Tuesday, September 06, 2005

The Tyranny of Types

Having been a programmer for more decades than I care to recall, I've seen a fair few languages come and go.

Starting with fortran (although I don't *quite* go back as far as punch cards), then moving on briefly via Pascal to C. A brief affair with Forth followed before I settled down with C++, and object oriented programming.

Looking back, I can classify ease of programming by categorinsing the tasks that I had to keep doing, and doing.

And doing again.
  • With Fortran (and SinclairBasic), it was keeping track of all those pesky gotos.
  • With more structured languages Pascal and C, it was keeping track of all those pesky subroutines, building and maintaining lists of data, and plugging memory leaks.
  • With C++, and OO programming, it was building and maintaining lists of data. And plugging memory leaks.
  • With the advent of the STL and collections, my problems dwindled to: plugging memory leaks.
  • With a better understanding of templates, I realised the joy of shared pointers (*not* those auto_ptr things!), and suddenly, even the memory leaks receded into the background.
Of course, as major concerns decreased, minor ones became more prominent. Chief of these was trying to keep all the objects and types talking to each other. Templates helped here, of course, since they can be described as glorified macros, with typing as part of the input. (However, 'function' templates were a while in coming.)

Meanwhile, as these revelations were occurring to me, I missed the Java wave, figuring I'd catch it when I needed to (I didn't reckon on the GlassWall and AnAthena antipatterns that pervade employment agencies these days). Ditto C#.

However, I did manage to get on the Python ripple, and have been doing a bit of PHP of late. These are scripting languages, and share one naive characteristic.

They are typeless. (More correctly, they are 'dynamically typed', which means that the type specification is defined at the time of assignment. If it's important, you can ask the variable what type it is.)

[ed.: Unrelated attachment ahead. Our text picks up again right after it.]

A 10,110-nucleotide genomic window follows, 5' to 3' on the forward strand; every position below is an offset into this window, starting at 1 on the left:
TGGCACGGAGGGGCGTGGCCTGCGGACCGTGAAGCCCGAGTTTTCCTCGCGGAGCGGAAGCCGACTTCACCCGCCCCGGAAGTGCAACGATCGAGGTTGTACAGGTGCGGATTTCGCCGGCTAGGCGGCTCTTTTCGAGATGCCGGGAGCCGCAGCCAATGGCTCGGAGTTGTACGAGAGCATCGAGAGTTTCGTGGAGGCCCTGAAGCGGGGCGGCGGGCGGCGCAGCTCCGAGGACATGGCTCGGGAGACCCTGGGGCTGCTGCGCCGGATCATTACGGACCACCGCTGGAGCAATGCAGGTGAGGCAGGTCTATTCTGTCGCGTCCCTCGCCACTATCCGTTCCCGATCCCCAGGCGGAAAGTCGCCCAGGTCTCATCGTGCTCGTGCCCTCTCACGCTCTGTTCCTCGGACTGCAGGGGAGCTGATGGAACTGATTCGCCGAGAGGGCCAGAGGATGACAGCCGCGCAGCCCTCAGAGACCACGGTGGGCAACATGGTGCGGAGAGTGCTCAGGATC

Now, anyone coming from the strongly typed world of Pascal or, to a lesser extent, C/C++ will throw their hands up in horror! It sounds like a recipe for disaster.

Bear with it.

When several languages jostle for attention, it is inevitable that the respective practitioners compare and contrast, usually with great vigour (after all, what I'm using must be the best: I'm using it!!). I have indulged in this pastime occasionally. While others jeer at the complex, clunky nature of C++ constructs, with umpteen ways of data reference, and umpteen ways to leak, I look smugly at the single class inheritance and multiple interface definitions of Java and C#, and then look at C++ 'templates'.

And smile.

Templates are an *extremely* powerful language feature, if you know how to use them properly. They are what make the STL library possible, with all its attendant benefits.

And it occurred to me, as I got into the coils of Python, that templates are *precisely* what a typeless language gives you.

And the result is pure simplicity. Gone are the bureaucratic overheads of cramming square parameters into round methods, of performing dynamic_casts at each closed interface border. Gone to, are the naked pointers so beloved of the vendors of 'BoundsChecker' and 'Purify'!

In short, Python rocks!

Meantime, I'm getting back onto another project, using C#: strongly typed, with a resulting myriad of functions and calls for every occasion.

The language of the future? But I think I've been here before!

Meantime, where's that variable I haven't initialised?


At 2:26 PM , Blogger Dave said...

It could have been the start of a wonderful affair, me and Python. But then along came Ruby, and Python was left by the wayside.

Seriously, if you like Python, have a look at Ruby. It's got some pretty nice features and is really nice to write in.


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